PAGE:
Accurate coding and quality measure reporting: why you need both to maximize revenue in the short- and long-term

June 18, 2019 Streamline Health

Trish Wharton, RHIA
Vice President, Strategic Accounts, Streamline Health

Let’s face it. If you look past the countless providers making a positive impact on patients’ lives every day, healthcare is essentially a business. And in order to serve its core mission of delivering quality care to its community, that business needs to be financially viable. Successful hospitals are those that generate adequate revenue to cover expenses as well as invest in the latest technology, market their services to patients, and more.

Maximizing revenue: then and now

Under fee-for-service payer contracts, gauging financial performance has been relatively straightforward. A coding manager could safely assume their hospital was optimizing revenue as long as coders submitted claims in a timely manner and minimized denials as much as possible. Under these types of contracts, HIM staff often maximized revenue by:

  • Applying payer-specific guidelines
  • Capturing all relevant procedures, services, and charges
  • Monitoring denial trends and taking proactive steps to mitigate any problems
  • Obtaining coding and documentation specificity

Now, with the ongoing transition to value-based payment models, there’s no guarantee that coding accuracy automatically equates to increased reimbursement. Quality indicators are now playing a greater role in reimbursement, which complicates matters for HIM and coding managers.

See how automated pre-bill coding analysis helps improve coding accuracy and financial performance.

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Linking quality to payment

Under value-based payment models, commercial payers as well as Medicare and Medicaid want to know more about the quality of the care that’s rendered before they dole out payment. Payers assess quality through various measures that providers report in addition to ICD-10-CM and PCS codes. According to CMS, quality measures are “tools that help us measure or quantify healthcare processes, outcomes, patient perceptions, and organizational structure and/or systems that are associated with the ability to provide high-quality health care and/or that relate to one or more quality goals for health care. These goals include effective, safe, efficient, patient-centered, equitable, and timely care.”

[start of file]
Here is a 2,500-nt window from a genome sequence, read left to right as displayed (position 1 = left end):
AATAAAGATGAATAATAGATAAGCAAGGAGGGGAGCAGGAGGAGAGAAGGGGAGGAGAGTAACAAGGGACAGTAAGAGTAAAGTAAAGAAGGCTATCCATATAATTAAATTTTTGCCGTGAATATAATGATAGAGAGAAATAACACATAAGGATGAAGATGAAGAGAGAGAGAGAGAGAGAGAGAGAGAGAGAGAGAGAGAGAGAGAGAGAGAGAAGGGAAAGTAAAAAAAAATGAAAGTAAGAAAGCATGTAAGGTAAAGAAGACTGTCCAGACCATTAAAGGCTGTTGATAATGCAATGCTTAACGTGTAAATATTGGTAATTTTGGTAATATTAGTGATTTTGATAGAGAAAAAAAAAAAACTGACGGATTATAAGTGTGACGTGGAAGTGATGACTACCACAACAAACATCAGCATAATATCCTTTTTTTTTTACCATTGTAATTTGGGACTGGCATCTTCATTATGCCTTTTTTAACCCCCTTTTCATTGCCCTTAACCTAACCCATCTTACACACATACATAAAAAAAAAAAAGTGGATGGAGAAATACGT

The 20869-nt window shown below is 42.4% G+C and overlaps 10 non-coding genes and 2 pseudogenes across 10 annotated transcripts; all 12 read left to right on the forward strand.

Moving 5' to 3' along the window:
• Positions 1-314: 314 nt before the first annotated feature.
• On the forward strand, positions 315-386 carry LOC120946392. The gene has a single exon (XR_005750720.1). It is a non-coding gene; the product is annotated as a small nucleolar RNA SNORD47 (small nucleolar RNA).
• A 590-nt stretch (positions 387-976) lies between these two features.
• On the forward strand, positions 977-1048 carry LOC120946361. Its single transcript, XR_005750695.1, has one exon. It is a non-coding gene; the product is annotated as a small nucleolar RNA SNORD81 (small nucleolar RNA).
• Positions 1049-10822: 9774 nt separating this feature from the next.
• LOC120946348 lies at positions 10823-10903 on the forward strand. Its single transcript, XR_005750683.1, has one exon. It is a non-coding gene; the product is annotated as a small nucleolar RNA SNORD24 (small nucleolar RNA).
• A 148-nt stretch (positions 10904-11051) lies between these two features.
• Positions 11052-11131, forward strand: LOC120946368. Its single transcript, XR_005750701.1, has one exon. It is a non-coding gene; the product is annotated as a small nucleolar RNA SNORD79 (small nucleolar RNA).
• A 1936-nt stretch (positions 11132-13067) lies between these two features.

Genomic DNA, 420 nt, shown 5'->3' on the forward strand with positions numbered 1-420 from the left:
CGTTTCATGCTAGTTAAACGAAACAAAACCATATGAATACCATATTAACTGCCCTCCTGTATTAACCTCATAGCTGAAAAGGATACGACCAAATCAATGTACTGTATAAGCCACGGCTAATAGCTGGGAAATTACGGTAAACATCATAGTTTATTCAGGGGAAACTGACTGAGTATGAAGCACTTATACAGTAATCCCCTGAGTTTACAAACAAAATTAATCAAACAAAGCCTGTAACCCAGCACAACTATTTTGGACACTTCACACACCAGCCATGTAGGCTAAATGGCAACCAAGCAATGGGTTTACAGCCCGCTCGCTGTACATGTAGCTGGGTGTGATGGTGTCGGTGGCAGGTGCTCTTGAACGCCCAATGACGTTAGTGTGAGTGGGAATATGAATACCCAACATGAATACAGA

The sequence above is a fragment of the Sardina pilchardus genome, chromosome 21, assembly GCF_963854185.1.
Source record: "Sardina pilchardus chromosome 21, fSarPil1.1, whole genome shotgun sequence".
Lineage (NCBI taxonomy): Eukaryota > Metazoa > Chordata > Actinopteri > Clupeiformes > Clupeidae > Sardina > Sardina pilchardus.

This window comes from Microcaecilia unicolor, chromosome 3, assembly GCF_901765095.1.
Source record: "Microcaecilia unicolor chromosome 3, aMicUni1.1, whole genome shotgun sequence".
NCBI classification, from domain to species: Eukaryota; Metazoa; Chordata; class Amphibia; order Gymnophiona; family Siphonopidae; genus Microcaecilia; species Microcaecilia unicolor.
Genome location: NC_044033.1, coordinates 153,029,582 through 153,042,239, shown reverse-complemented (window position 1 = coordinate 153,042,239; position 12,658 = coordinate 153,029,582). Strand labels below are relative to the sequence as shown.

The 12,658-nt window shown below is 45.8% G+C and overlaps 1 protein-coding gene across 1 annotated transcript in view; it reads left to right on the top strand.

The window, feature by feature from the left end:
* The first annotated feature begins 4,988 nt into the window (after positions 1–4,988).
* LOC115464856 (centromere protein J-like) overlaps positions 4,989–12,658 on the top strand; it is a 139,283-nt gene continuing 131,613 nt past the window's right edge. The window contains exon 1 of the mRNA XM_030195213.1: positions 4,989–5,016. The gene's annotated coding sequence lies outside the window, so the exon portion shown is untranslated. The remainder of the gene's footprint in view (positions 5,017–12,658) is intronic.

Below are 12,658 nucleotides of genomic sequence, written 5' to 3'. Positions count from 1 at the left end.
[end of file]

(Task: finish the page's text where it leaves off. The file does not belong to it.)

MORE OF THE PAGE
“Quality indicators are now playing a greater role in reimbursement,
which complicates matters for HIM and coding managers.”

Payers increasingly set quality-related goals as pre-requisites for payment-in-full or to obtain bonus payments under shared savings arrangements. For example, payers may require organizations to stay below a certain volume of ED visits or readmissions annually in order to receive shared savings payments. On the contrary, hospitals with a high volume of ED visits or readmissions could see a decrease in their capitated rates for one or more payers in the following year.

The same is true for physicians. For example, physicians reporting on relevant quality metrics under the Merit-Based Incentive Payment System may see a cut in their Medicare payments if they don’t perform cervical cancer screenings or can’t show adequate progress in helping patients manage their high blood pressure and hemoglobin A1C. Many commercial payers require similar quality metrics and take this information into consideration when negotiating future contracts.

Linking quality to healthcare consumerism